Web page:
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From: Walter Landry (wlandry_at_[hidden])
Date: 2003-12-15 20:37:37

Matthias Schabel <boost_at_[hidden]> wrote:
> > | It is not uncommon to have expressions like sin(theta + theta^2). It
> > | sure doesn't look clear to me that theta and theta^2 should have
> > | different units. They should certainly be allowed to mix.
> > |
> > This might be what you want, but it may conflict with what dimensional
> > analysis/checking system is possible in C++.
> >
> > To achieve this in practice, could you reasonably require the user to
> > cast to
> > some POD?
> >
> > sin(static_cast<float>(theta) + static_cast<float>(theta^2) );
> There are a couple of options for those who don't feel that degrees and
> radians
> should be classified as units :
> 1) continue to use the <cmath> functions and go on your merry way.

That seems pointless

> 2) extract the value from the unit like this :
> std::sin(theta.value()+(theta*theta).value())


> 3) convert the units to dimensionless like this :
> std::sin(theta/_radians + (theta/_radians)^2)


> 4) write your own dimensional analysis/unit library and prohibit the
> use of angle tags somehow.


> I personally feel like this discussion is largely tangential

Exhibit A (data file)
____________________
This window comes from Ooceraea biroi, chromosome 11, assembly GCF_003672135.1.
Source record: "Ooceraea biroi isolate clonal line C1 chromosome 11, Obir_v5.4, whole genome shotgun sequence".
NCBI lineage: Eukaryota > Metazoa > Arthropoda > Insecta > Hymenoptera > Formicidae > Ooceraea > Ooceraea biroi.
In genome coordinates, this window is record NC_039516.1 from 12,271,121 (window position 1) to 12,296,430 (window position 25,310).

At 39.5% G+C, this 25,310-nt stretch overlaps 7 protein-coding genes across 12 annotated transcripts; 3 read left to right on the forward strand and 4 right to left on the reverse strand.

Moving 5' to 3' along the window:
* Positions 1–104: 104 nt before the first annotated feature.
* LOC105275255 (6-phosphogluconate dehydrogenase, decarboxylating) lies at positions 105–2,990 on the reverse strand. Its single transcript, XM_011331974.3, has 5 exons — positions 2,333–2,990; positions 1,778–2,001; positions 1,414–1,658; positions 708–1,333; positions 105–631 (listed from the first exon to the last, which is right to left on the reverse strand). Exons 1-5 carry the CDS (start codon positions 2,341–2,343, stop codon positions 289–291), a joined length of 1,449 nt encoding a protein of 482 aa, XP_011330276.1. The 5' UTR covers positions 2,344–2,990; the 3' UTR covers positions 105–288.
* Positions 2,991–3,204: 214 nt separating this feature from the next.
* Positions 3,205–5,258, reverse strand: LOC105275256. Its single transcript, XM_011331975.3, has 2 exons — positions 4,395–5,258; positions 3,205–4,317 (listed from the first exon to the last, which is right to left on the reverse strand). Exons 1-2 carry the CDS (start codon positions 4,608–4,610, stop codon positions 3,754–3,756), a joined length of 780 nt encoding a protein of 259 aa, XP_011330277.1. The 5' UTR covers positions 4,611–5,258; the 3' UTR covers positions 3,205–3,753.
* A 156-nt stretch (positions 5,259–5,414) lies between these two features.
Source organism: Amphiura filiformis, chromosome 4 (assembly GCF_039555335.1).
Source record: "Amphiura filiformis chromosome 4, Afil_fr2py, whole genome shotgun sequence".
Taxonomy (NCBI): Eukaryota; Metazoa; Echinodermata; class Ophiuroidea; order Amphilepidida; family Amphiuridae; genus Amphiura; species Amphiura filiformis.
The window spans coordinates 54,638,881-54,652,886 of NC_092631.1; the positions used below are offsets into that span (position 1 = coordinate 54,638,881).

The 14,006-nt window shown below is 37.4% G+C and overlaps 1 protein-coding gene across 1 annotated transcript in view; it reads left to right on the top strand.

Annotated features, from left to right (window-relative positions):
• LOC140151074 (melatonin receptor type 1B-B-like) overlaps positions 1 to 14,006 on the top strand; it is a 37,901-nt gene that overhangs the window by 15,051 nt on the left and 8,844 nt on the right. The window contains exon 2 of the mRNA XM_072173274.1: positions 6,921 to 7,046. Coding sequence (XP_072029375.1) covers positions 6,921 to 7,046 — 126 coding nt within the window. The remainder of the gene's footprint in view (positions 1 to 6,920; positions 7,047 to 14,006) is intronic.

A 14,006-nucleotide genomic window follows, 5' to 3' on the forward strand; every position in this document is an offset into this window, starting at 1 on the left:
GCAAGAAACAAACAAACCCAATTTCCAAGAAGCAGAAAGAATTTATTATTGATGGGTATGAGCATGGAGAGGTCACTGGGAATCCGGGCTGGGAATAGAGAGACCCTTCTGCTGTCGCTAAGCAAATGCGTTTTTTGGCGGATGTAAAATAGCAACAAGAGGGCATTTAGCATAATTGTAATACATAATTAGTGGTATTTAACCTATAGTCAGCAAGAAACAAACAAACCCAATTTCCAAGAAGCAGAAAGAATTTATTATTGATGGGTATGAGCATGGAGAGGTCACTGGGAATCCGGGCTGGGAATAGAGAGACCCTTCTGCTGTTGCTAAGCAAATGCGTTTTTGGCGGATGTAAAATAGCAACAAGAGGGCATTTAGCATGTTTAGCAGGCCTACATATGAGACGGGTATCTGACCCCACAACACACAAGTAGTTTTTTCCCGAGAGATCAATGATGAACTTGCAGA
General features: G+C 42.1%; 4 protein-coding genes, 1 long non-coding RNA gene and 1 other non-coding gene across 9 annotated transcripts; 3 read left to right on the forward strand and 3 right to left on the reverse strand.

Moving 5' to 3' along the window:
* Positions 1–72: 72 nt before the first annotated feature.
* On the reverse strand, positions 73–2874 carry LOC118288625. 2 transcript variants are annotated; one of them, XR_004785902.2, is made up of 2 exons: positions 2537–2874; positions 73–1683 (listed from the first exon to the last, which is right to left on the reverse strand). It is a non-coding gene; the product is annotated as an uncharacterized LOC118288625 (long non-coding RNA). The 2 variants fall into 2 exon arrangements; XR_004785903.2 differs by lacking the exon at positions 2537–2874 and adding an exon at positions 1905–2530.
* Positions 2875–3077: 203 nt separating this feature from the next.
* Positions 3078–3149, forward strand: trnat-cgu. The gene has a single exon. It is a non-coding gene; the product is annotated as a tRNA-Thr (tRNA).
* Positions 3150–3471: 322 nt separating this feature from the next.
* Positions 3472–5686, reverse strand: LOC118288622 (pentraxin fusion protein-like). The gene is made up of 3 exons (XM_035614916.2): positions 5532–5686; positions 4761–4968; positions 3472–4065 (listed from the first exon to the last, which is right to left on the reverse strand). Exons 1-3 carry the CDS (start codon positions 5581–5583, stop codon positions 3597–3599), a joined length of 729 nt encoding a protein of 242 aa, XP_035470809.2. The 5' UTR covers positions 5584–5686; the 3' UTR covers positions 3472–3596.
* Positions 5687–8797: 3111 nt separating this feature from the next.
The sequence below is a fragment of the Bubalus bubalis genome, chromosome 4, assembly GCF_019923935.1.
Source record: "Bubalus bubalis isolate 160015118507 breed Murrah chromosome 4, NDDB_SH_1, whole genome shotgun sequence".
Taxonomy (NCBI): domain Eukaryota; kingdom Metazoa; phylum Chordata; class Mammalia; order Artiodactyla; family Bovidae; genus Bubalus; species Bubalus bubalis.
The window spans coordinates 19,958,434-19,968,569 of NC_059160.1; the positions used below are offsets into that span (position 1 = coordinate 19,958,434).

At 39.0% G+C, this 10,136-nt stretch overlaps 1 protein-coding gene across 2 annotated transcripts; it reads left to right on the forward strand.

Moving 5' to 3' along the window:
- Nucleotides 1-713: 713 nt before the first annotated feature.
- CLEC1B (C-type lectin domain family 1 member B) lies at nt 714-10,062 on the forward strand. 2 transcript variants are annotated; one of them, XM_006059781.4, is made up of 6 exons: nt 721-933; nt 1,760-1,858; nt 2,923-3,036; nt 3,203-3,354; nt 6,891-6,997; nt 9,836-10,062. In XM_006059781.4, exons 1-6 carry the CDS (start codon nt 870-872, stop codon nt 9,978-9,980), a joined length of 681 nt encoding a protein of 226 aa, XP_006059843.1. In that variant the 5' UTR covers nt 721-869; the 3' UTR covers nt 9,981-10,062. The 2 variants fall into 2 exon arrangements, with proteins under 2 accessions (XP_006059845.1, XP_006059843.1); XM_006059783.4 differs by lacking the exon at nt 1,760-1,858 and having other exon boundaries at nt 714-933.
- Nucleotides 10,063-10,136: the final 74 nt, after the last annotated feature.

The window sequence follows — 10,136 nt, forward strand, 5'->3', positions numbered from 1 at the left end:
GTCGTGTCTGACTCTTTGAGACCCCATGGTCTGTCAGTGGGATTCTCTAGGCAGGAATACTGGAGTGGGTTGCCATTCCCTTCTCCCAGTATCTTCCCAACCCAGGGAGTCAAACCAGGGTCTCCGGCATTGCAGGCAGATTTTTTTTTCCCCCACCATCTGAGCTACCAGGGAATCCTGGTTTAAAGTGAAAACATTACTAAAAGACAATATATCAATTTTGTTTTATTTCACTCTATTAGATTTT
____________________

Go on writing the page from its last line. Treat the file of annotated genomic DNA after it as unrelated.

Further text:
> (and am under the distinct impression that Mr. Landry couldn't be
> bothered to give the SI web site I referenced his time)

No. It doesn't address the theta + theta^2 issue either.

> Whether or not your personal religion admits degrees, radians,
> bunches of grapes, dozens, or any other random existing or future
> tag is largely irrelevant. There are people for whom it will be
> helpful in decreasing the error potential of their code to be able
> to use dimensional analysis, and those people are the users I'd like
> to target with this library. If you don't like the fact that
> radians appear in the SI unit system, there is no compulsion to use
> them nor any consequence to not doing so.

I have no problems with making degrees a unit. Those shouldn't be
mixed with anything else without conversions. But radians are a
different matter. If I take arctan(1.0), I expect a number, not
something with units.

Walter Landry

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